Healthcare Law Henceforth


I propose a new law that will empower all people. It is called the Health Care Reform Amendment Act 2010 and will henceforth be called The Law, with all the weight and profundity so implied.

Past reforms have proposed ridiculous ideas such as giving all people free health care managed by the government, while others have proposed forcing individuals to buy health care. These are all ridiculous and untenable. How can one imagine a resource distribution model that circumvents the market place? I call such nonsense flatly un-American. This is, above all things, a deeply principled nation after all.

I propose a new free market approach. First, company HR departments will be prohibited from buying insurance for their employees. This will empower individuals to research and purchase insurance based on it’s merits and price.

Second, we will circumvent the Hippocratic Oath by prohibiting individuals from going to the hospital if they do not have insurance. It will now be a crime punishable by fine and imprisonment.

This will empower individuals to make their own decisions about healthcare. Smart, shrewd individuals will be rewarded, while those who make bad decisions will be punished with death in the street at the scene of a car accident. More important than rewarding good decisions, The Law must assuredly punish bad ones. Its the American way.

These changes are necessary America. Without them, we will continue to give away health care and promote moral hazard in it’s most dastardly form and individuals will be crushed under the force of bureaucracy and government. I am sure you all agree no fate is worse than that dealt at the hands of government; even an identical or markedly worse fate at the whim of the American privateer.

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Poor and Minority Effects on the Subprime Crisis & The Economy as a Whole

This supposed link between minorities and the sub-prime crisis has bothered me for quite some time. Many conservatives are making the argument that illegal immigrants, minorities or the poor along with their Democratic allies have somehow created this sub-prime crisis. My fundamental argument is that the poor and minorities don’t control enough wealth to have the impact that conservatives are implying.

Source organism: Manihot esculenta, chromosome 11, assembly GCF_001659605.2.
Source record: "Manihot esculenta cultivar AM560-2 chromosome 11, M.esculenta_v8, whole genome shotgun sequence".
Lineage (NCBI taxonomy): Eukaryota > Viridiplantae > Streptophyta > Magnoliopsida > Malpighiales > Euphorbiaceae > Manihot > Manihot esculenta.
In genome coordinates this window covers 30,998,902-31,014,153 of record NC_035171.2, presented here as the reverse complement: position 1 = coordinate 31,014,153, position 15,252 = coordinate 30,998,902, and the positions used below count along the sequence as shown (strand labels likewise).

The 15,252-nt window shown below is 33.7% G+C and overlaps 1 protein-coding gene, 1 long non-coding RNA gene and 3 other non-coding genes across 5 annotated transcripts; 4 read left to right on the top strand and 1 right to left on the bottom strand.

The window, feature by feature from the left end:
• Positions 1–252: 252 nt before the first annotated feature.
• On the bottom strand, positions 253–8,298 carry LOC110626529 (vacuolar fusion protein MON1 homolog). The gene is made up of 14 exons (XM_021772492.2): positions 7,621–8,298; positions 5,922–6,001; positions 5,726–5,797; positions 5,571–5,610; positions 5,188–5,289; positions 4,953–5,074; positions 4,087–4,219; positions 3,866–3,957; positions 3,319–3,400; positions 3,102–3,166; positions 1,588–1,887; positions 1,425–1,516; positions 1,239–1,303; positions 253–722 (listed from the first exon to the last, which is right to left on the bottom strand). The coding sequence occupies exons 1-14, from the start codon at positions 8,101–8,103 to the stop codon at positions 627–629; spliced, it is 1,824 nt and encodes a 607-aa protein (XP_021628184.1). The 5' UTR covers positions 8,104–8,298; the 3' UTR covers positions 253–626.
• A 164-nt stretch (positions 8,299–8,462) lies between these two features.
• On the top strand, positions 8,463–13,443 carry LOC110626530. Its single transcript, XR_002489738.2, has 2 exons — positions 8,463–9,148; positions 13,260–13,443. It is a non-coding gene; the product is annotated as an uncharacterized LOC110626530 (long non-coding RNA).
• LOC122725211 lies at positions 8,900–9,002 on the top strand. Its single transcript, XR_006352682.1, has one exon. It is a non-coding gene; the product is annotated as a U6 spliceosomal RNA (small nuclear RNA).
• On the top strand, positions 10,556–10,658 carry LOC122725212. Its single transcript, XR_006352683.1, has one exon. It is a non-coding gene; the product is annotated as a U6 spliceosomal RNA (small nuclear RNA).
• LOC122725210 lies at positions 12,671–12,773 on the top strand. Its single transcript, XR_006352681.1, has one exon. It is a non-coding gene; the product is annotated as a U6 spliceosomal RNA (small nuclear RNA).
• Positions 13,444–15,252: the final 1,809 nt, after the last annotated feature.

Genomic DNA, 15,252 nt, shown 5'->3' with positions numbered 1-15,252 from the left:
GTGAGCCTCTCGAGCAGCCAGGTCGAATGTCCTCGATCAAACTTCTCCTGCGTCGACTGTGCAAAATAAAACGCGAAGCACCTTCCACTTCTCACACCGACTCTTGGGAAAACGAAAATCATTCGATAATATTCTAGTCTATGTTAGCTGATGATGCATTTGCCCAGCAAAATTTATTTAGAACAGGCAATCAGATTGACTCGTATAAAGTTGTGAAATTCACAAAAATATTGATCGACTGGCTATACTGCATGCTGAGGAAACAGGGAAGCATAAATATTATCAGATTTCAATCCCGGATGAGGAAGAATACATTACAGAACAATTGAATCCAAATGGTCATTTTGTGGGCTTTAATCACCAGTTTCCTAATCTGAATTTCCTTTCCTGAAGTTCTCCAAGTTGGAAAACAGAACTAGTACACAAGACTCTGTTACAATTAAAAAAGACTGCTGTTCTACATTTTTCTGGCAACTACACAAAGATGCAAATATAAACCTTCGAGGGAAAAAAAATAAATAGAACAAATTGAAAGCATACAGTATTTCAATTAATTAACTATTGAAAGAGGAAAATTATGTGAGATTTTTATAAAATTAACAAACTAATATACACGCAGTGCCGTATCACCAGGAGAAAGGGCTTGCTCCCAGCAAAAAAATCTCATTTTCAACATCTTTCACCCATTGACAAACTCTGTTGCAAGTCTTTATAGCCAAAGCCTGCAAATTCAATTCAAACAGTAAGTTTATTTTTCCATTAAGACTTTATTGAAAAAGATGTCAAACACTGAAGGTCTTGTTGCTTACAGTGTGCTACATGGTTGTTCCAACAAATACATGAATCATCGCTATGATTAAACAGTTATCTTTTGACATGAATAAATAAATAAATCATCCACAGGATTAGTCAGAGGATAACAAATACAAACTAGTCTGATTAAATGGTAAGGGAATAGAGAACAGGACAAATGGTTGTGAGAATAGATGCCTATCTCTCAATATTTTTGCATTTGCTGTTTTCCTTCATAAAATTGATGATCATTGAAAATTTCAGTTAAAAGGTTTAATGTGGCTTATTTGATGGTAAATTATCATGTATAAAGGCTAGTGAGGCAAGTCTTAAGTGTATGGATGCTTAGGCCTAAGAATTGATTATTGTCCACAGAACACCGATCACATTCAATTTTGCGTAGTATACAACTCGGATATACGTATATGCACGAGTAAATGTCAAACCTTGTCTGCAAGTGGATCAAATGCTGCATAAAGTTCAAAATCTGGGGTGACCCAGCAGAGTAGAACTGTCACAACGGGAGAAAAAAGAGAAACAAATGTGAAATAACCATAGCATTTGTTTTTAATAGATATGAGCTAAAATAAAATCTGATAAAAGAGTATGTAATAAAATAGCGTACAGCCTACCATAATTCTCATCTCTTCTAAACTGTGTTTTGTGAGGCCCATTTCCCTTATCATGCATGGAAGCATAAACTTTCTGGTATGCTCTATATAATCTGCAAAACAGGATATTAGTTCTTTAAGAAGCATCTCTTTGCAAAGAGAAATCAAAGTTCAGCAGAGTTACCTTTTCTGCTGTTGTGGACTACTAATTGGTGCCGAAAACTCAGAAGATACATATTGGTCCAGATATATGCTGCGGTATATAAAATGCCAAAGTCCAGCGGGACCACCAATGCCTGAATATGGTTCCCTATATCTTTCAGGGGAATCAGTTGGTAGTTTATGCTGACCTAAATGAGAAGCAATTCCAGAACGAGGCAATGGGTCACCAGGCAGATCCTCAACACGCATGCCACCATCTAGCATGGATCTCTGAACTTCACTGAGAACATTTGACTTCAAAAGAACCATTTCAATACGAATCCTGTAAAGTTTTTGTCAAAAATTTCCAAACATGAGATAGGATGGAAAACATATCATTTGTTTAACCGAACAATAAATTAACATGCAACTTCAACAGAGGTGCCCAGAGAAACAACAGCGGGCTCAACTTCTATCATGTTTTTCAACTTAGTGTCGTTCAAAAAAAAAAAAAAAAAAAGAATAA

Let’s start with some basic numbers and do some basic arithmatic. The estimated value of the stock market in the USA in 2008 was 36 trillion dollars. The value of all real estate owned by households was in the range of 20 trillion. Insurance companies held 6.3 trillion, while the US GDP was 13 trillion. Commercial banks held about 10.8 trillion. Even with massive overlap in the asset classes that puts us up to at least 65 trillion in trade-able assets. The sub-prime was estimated at about 1.4 trillion in 2007, which makes it about 2%.

It gets a bit harder to discern what percent of the 1.4 trillion in subprime loans were made to minorities, illegal immigrants, and poor people, but one can estimate that if they were able to get loans at a rate similar to whites, then the percentages of loans should be similar to their percentage of the population.

That gives us the following.

  • 9.4% Black Subprime = 132 Billion = 2/10ths of a percent value of US tradable assets
  • 10.4% Hispanic Subprime = 146 Billion = 2/10ths of a percent value of US tradeable assets

Out of these numbers, what percentage could be illegal immigrants? Let’s estimate high and say that 25% of Hispanic, subprime loan customers are illegal. That gives us the following

  • 2.6% Illegal Hispanic Subprime = 36.5 Billion = 1/20th of a percent value of US tradable assets

Honestly, what effect could 1/20th of a percent have on our economy. It just sounds like rhetoric.

Links

  • http://www.180people.com/2008/November/The-Sub-Prime-Loan-Crisis-and-the-Illegal-Immigration-Link.htm
  • http://en.wikipedia.org/wiki/Demographics_of_the_United_States#Race_and_ethnicity
  • http://en.wikipedia.org/wiki/Homeownership_in_the_United_States#Race
  • http://www.nytimes.com/2008/08/03/realestate/03mort.html?_r=1&scp=4&sq=sub%20prime%20loans%20minorities&st=cse
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Arlen Specter has always been interesting

This article is fairly long and comes off at times a defense piece for Alren Specter, but in general his points are well taken for me.

http://www.nybooks.com/articles/22656

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